In addition to the ability to tag multiple users in Twitter image posts without using any characters, Twitter has also enhanced their photo sharing abilities by allowing users to share up to four photos in one tweet; these additional images will also not affect the character limit, and tweets will still be able to contain 140 characters in full, removing any user tags or additional photo links from the equation.

Though it’s obvious to see how these new updates to Twitter’s interface could be useful, some critics are not responding well to the updated features. The updates to Twitter have been compared to Facebook, and some say that this is pulling away from what Twitter is meant to represent. Many people like that Twitter is a very different social network than Facebook and enjoy the minimalism that Twitter represents by offering only 140 characters to work with when it comes to each tweet.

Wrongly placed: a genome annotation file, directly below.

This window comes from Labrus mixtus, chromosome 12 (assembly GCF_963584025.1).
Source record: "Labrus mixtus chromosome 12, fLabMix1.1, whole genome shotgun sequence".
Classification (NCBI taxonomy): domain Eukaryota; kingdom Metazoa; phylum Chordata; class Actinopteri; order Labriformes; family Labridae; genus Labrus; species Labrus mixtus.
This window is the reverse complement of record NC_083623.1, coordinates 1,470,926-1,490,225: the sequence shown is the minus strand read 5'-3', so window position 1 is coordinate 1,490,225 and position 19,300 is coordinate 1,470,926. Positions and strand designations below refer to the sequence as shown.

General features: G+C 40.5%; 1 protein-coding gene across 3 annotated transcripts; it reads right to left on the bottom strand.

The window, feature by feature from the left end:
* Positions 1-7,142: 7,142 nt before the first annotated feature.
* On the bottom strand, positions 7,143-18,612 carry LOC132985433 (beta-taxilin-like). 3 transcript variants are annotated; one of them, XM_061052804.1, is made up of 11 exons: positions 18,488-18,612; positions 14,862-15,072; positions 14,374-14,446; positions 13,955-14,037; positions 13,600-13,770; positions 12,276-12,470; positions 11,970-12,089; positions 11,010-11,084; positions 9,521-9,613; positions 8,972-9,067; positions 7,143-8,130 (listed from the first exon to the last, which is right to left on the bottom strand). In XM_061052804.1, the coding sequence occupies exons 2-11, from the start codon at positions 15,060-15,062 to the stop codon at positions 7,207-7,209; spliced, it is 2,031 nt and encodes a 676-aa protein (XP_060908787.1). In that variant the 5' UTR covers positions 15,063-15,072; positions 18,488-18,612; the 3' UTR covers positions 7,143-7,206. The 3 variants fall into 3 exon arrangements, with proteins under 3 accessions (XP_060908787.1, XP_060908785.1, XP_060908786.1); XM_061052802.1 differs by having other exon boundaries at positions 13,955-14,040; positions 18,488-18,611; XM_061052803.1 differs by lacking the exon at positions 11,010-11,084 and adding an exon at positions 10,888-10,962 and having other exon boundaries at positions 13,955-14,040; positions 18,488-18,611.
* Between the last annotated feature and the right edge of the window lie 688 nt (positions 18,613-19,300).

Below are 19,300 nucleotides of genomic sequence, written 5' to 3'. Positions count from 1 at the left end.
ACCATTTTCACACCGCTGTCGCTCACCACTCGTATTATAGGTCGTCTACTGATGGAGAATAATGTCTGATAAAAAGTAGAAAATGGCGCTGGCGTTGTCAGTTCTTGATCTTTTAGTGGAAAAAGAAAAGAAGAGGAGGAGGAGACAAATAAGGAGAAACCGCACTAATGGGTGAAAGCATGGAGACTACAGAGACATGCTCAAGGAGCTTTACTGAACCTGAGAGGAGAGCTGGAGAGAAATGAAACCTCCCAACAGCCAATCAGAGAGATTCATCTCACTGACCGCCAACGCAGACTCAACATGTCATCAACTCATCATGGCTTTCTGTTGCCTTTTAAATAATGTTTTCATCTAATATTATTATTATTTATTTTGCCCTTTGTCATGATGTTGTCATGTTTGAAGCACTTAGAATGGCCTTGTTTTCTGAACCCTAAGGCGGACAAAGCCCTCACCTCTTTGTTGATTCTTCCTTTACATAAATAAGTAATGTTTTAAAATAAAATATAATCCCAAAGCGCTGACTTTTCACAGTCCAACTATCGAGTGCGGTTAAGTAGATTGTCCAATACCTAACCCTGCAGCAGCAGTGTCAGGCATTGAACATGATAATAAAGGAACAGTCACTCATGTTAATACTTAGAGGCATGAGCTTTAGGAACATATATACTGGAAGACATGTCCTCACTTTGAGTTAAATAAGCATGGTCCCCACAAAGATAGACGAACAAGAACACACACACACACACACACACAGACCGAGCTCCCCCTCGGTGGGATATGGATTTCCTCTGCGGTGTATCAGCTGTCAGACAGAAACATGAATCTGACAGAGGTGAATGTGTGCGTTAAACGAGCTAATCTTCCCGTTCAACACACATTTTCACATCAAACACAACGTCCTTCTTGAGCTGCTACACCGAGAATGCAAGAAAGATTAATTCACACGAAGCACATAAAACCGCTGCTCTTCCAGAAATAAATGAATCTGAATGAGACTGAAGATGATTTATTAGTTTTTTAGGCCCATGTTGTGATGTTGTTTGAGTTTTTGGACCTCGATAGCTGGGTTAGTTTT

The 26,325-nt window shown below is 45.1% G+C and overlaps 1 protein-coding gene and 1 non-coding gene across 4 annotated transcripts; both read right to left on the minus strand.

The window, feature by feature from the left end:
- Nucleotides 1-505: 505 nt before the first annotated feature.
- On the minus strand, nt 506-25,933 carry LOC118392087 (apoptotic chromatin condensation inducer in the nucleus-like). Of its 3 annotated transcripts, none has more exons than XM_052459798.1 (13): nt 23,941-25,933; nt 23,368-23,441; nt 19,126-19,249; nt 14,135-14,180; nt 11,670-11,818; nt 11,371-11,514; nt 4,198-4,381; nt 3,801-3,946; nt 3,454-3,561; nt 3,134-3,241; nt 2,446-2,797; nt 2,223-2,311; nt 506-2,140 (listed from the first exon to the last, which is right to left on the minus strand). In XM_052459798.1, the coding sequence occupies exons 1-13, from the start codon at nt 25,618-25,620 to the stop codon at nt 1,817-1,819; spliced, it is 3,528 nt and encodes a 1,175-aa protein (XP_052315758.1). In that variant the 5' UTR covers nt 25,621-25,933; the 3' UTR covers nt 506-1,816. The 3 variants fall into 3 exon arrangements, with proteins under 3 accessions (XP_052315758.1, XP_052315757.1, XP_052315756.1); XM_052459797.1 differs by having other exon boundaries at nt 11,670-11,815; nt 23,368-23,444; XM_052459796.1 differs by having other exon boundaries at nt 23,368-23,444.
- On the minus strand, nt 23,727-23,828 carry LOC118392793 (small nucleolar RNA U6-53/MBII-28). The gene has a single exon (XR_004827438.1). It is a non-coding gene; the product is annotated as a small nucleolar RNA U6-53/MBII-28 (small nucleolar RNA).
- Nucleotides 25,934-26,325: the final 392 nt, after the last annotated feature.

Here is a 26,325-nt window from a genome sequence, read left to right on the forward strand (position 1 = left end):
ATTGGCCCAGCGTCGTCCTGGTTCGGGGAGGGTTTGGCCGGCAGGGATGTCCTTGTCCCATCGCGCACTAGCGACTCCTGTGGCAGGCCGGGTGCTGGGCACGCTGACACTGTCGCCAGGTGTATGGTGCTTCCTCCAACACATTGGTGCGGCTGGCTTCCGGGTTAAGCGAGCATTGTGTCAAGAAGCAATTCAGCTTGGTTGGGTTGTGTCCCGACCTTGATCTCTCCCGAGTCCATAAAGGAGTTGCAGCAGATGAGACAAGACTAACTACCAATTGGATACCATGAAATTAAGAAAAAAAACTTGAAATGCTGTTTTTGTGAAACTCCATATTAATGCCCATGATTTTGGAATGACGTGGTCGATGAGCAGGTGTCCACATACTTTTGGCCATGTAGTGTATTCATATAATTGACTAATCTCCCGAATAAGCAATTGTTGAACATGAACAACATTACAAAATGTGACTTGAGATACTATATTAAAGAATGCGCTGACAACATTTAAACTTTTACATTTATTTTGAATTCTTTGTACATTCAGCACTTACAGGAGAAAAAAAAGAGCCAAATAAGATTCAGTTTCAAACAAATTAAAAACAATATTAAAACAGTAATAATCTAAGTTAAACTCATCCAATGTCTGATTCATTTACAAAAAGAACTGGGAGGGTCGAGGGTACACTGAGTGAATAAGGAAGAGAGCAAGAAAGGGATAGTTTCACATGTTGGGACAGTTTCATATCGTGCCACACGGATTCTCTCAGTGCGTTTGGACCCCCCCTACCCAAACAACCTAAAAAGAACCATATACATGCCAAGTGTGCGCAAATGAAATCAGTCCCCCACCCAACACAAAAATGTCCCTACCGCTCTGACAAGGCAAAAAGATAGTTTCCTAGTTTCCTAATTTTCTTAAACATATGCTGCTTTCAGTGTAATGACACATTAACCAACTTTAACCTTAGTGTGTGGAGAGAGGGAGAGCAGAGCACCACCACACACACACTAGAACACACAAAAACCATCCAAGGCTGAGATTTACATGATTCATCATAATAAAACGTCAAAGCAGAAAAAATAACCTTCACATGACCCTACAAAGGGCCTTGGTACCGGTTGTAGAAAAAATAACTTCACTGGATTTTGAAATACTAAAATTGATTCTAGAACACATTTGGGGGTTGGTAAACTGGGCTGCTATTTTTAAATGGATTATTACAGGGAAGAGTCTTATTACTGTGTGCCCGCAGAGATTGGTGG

By adding in ways to offer more photos and more tags for friends, these critics believe that Twitter is transforming to fit standards that have been established by Facebook, and though this might be the best move for Twitter when it comes to evolving with the times, it may alienate some Twitter users who use the social network as a means of getting away from Facebook.

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The Evolution of Social Network Security

March 20, 2014 · Written by Andrew S

Picture 3-20-2014There’s an odd conflict in the world of social networks regarding privacy. Although social networks tend to be an arena for users to share information with everyone that they know, no matter if these are truly friends or mere acquaintances, the overall privacy of these social network profiles is constantly a hot-button issue. People want to be able to share private information with other Facebook users that they befriended after meeting them once in a bar, but are up in arms if that same information is accessible by strangers or the government. Though this split is a little bit silly in some ways, there are some genuine concerns to be had here and it is generally believed that Facebook and other social networks are doing what they can to protect what their users might consider private information.